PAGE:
In my work as a trim carpenter, I’m occasionally asked to assemble the blocking for coved wall-to-ceiling intersections or arched doorways that will be finished in plaster or drywall. Laying out radiused blocking is simple; it’s just a portion of a circle. If the curve is to be part of an ellipse, though, it gets trickier. Unlike a circle, an ellipse has two focal points. There are several methods for drawing ellipses using strings or graph paper. The simplest I’ve come across is the one illustrated here.
The ellipse in the drawings above has been divided into quadrants bisected by perpendicular lines that pass through the short and long dimensions. I call this the rise and the run—AB and AC. To draw the arc of a quarter ellipse at full scale, determine the rise and the run needed for the job at hand, then make a trammel with those dimensions. I use a piece of 1x material with a nail inserted at point B, a pencil at point A, and another nail at point C. The nails act as pins that bear against the side of the workpiece—in this case, a sheet of plywood. The pencil rides on the plywood. With the trammel flush against one side of the plywood and the nail at point B at the corner, slide the trammel along the plywood, keeping the nails in constant contact with the edges. The trammel ends up flush with the adjacent edge of the plywood, and the pencil has drawn the desired arch.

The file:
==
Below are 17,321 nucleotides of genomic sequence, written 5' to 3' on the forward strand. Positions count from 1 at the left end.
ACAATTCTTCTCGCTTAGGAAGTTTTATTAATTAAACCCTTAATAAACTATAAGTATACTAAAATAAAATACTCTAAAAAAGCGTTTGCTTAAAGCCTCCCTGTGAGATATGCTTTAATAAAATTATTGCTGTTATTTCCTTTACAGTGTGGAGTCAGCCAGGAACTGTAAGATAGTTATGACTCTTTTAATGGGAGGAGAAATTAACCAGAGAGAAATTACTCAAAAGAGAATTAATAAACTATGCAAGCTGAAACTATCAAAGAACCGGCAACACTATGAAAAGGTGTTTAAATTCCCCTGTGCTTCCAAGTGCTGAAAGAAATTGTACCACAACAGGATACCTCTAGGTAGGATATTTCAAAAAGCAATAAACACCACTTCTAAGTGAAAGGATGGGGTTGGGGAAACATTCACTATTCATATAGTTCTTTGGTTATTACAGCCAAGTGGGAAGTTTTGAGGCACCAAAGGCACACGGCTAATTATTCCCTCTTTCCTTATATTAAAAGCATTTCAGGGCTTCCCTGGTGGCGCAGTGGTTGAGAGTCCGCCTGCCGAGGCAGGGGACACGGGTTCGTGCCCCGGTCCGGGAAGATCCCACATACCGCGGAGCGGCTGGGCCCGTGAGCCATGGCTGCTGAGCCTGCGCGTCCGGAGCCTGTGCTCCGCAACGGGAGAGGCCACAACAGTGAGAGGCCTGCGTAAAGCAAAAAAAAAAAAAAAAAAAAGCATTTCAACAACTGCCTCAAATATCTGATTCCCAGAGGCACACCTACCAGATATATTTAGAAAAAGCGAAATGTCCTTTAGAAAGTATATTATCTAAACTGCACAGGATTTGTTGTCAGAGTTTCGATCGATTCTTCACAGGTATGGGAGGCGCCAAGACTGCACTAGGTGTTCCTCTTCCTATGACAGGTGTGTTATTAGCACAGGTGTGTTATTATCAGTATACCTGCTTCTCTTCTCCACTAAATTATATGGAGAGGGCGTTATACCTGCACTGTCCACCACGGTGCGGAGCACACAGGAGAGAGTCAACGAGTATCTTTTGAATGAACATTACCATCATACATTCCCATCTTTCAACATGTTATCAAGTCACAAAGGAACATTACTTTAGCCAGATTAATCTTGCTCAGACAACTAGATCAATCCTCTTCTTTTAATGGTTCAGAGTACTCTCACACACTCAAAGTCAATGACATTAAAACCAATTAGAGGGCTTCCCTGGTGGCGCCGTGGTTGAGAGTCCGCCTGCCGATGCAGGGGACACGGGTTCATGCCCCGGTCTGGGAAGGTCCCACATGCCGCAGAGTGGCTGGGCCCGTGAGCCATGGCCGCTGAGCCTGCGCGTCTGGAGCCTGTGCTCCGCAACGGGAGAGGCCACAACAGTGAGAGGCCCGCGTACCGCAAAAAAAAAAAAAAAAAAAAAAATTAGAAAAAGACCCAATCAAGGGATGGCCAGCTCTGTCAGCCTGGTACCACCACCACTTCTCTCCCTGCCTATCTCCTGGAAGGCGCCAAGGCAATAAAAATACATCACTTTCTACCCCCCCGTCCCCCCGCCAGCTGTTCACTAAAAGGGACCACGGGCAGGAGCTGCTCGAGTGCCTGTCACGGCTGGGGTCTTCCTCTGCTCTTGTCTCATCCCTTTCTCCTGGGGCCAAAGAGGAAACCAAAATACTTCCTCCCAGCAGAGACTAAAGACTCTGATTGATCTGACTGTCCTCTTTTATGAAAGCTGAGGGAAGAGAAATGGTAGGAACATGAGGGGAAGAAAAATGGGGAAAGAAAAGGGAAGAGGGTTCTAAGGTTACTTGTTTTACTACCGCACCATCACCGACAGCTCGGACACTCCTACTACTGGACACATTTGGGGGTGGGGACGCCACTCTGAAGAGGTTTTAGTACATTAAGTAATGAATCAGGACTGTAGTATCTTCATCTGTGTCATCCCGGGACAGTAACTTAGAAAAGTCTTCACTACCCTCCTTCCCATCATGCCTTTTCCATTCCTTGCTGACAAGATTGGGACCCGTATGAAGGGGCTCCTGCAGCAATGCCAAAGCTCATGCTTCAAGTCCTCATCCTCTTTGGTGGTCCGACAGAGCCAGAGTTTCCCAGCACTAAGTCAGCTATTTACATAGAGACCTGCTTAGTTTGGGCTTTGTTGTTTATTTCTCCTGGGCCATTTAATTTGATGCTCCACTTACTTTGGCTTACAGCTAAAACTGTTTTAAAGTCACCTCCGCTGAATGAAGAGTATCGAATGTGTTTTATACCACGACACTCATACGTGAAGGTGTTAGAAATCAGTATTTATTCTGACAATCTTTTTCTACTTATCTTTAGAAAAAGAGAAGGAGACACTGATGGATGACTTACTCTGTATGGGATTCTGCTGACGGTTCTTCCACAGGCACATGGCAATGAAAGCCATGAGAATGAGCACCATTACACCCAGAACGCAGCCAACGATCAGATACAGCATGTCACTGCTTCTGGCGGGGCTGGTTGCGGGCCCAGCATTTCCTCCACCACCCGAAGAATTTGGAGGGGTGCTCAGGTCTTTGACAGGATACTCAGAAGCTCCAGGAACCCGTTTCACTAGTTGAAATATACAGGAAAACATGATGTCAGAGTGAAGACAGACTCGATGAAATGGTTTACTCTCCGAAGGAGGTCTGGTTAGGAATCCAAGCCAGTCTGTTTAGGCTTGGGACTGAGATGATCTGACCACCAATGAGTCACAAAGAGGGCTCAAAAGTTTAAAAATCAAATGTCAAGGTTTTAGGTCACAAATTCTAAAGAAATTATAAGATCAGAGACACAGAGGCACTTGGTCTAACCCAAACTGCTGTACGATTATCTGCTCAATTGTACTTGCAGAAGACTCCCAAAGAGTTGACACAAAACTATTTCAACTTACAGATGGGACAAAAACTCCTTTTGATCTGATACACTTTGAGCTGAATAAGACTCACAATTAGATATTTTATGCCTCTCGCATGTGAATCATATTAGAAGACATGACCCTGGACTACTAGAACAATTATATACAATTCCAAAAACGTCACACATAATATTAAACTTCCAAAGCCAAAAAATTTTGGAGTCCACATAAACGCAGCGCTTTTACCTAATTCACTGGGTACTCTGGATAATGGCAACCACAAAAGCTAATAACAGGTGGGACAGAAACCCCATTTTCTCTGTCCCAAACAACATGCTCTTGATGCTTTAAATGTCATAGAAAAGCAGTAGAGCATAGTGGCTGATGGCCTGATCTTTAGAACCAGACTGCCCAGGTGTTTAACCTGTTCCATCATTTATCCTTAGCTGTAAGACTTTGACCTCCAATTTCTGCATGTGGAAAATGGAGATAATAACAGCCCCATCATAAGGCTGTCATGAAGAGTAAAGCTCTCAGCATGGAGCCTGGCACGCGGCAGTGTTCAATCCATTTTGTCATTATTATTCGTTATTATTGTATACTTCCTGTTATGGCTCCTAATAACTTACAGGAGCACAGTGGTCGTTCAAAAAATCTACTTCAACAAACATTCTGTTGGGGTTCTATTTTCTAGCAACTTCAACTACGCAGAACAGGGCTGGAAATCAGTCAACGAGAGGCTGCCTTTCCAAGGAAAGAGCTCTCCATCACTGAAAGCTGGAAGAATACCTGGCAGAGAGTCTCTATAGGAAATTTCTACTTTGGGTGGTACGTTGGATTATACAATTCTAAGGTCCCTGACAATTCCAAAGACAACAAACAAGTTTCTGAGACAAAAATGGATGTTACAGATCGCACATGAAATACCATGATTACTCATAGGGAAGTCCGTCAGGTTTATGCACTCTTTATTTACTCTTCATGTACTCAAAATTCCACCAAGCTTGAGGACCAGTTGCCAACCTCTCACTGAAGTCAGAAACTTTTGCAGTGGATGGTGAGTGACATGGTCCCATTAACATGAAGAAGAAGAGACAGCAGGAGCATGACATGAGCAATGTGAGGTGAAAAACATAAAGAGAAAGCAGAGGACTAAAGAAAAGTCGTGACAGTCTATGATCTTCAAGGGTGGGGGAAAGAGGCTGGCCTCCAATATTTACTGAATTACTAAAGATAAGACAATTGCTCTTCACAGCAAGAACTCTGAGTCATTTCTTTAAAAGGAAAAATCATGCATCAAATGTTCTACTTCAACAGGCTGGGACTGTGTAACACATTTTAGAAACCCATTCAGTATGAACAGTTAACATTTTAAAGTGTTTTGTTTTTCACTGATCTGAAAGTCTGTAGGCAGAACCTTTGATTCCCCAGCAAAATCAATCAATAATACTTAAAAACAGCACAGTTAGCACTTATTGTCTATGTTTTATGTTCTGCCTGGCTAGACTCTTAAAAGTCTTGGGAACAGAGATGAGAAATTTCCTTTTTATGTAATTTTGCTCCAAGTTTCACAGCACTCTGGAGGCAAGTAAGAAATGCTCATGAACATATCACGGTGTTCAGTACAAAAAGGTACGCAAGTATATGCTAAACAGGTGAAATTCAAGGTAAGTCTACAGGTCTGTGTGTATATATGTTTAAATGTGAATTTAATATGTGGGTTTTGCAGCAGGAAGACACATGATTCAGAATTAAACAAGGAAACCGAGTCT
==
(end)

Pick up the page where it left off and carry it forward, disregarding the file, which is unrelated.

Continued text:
David Fary, Silver Spring, MD
Edited and Illustrated by Charles Miller
From Fine Homebuilding #241